New Frontiers...Changing the way we live
Michelle Kwan speaks for Teen Read Week, but otherwise this champion skater and college freshman quietly pursues a passion for reading.
By Jennifer Mendelsohn
Michelle Kwan is the first to admit she didn't read enough books growing up. "I was always watching TV and doing other things" confesses the 19- year-old reigning US. ladies' figure skating champ.
Kwan has spent the past few years making up for lost time. With her endorsement-friendly persona selling everything from soap to soup, this month Kwan speaks up as chairperson for the American Library Association's Teen Read Week (Oct. 17-23), hoping to give books a little old-fashioned attention amid all that competes for teens' free time.
What makes reading so special? "I'm here to say reading is cool. I really believe that," Kwan says "Playing a video game might be fun for five minutes, then it says, 'You're dead. Put another quarter in.'"
Kwan enjoys reading before breakfast. She especially loves history books, "because you can learn from the past" she says.
Not only is she an avid reader, but the two-time world champion and Olympic silver medalist also is an author: She penned an autobiography at 17 and just released The Winning Attitude! (Hyperion, $9.99), the first in a series of motivational books for teens.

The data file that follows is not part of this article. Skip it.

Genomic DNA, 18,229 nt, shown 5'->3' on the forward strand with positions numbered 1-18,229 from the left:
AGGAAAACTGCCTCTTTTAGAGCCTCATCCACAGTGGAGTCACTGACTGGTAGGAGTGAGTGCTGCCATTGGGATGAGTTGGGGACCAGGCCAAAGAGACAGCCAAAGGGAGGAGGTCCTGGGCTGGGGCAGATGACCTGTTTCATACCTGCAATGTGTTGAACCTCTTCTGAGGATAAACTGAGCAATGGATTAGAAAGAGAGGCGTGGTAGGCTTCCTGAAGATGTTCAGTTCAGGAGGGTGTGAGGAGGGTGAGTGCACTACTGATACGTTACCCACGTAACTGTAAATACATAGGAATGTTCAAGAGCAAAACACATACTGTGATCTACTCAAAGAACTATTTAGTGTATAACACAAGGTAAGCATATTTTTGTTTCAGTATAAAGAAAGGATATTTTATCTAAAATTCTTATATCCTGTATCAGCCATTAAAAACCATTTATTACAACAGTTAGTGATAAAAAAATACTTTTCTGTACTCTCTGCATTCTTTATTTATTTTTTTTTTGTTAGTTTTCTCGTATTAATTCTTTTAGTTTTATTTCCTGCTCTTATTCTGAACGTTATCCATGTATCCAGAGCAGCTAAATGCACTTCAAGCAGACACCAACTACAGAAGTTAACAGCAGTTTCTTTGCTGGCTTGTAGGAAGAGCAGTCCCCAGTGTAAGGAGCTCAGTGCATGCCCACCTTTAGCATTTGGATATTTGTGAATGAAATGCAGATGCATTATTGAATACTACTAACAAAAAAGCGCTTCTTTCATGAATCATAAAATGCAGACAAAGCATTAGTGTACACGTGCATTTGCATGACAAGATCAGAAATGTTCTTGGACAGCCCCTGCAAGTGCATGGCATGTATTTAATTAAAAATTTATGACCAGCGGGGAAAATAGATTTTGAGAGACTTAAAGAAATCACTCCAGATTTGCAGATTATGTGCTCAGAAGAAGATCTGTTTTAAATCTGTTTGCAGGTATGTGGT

Kwan, who counts Memoirs of a Geisha among her recent favorites, took her bookishness to new heights this fall, enrolling as a freshman at UCLA. But she still is holding onto her dream of competing in the 2002 Salt Lake City Olympics
"Everybody thinks I'm staying in it just for the gold" she says, sipping green tea in her cozy chalet in Lake Arrowhead, Calif., outside Los Angeles. The real reason? "I haven't reached my potential yet. I haven't peaked, or even been close to it"
In this post-Columbine era, where so much of the national conversation is about violence and alienation, Kwan seems an anomaly: a disciplined teen who preaches simple things like listening to your parents, finishing what you start and living by the golden rule.
She's still intensely close to her parents, who live next door. "It's so important that parents are there," says Kwan. the youngest of three siblings. "How are you supposed to know what's right and wrong when people aren't there to tell you?"
If negative influences can rub off, she likes to believe her positive nature can be contagious, too, and encourages teens to better themselves: "It could be having a goal, it could be being a good friend, it could be acing a test. It could be anything."
Kwan has no patience with athletes who don't want to be role models. "It's too late," she says. "You already are. You can be a bad role model or a good role model. What do you choose?"